CEO Pay Is Rising, But So Is CEO Impact

It’s no secret that executive compensation has risen much faster in recent decades than wages, particularly in the years since the Great Recession. But a new report from the Economic Policy Institute points to another trend: CEO pay is rising even relative to compensation for the top 0.1% of U.S. earners.

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Throughout the 1980’s and early 90’s, CEO pay was roughly three times as high as that of the top 0.1% of earners overall. That ratio spiked in the dotcom years, as CEO pay rose even faster than the stock market. But post-bubble, CEO pay seems to have settled into a “new normal” of 4.5 to 5 times that of top earners. In other words, CEO compensation has risen faster even than other “superstar” earners, a group composed mostly of lawyers, doctors, financiers, and other C-level executives.

The report suggests that, “The large discrepancy between the pay of CEOs and other very high wage earners also casts doubt on the claim that CEOs are being paid these extraordinary amounts because of their special skills.” That may be. The data does suggest that rising CEO pay can’t simply be explained by the broader increase in returns to highly skilled labor.

There’s no understanding CEO pay without noting the dramatic increase in stock options as a share of executive compensation; less clear is whether this explains the change relative to other top earners, or whether they are likewise are increasingly paid in stock. (The numbers from EPI include wages and realized income from stock options at the time they were exercised, but do not include unrealized stock options or other investment income; this may affect the numbers for financiers especially.)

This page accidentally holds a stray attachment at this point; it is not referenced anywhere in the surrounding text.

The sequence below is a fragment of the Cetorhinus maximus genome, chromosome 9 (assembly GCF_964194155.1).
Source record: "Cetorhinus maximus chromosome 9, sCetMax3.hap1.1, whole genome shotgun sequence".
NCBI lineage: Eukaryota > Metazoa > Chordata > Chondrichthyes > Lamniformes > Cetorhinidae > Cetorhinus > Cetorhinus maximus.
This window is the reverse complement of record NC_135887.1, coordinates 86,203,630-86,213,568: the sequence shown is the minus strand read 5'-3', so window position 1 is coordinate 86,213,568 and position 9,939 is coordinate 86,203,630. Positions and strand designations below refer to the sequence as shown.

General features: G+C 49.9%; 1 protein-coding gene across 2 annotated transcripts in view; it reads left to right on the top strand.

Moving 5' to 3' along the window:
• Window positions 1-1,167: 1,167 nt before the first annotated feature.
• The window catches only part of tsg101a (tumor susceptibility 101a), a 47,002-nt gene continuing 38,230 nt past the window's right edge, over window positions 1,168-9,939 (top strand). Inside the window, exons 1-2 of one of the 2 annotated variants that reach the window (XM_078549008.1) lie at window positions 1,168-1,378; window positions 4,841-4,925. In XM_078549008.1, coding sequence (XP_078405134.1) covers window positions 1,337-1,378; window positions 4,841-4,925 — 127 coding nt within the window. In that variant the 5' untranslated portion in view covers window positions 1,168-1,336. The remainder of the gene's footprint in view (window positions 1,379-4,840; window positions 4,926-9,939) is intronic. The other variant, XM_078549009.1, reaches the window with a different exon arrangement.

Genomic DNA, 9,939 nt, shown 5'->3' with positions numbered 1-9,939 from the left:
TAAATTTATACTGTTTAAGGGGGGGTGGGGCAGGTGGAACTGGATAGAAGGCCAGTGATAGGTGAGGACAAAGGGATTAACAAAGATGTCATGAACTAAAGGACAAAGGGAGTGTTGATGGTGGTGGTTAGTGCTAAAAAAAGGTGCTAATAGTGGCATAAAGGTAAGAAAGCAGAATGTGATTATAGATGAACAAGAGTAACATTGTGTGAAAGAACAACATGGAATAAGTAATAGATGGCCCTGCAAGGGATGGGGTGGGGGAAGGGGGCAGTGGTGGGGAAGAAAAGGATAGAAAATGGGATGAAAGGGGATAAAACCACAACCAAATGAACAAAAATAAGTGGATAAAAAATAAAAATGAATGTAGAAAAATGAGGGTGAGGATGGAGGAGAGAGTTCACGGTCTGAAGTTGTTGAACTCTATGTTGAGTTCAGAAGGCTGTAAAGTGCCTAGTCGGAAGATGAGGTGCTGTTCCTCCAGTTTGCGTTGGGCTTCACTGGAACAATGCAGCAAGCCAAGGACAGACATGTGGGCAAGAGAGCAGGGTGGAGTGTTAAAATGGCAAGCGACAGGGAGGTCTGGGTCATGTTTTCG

But another explanation is that the value of good CEOs appears to have increased over time, according to recent research.

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Less is known about why CEOs seem to matter more — it’s even possible markets just mistakenly think they do. But in any case, the impact of CEOs on companies’ performance has never been higher.

A final point of interest from the report concerns the distribution of pay between the top-paid CEOs and the rest. Contrary to all the talk of “superstar” effects and a winner-take-all labor market, between 2012 and 2013 it was the least-well-paid CEOs who saw the greatest increase in compensation.

realceocompensation

Rightly or wrongly, shareholders believe that CEOs matter more than ever, and they’re willing to pay their top executive accordingly.

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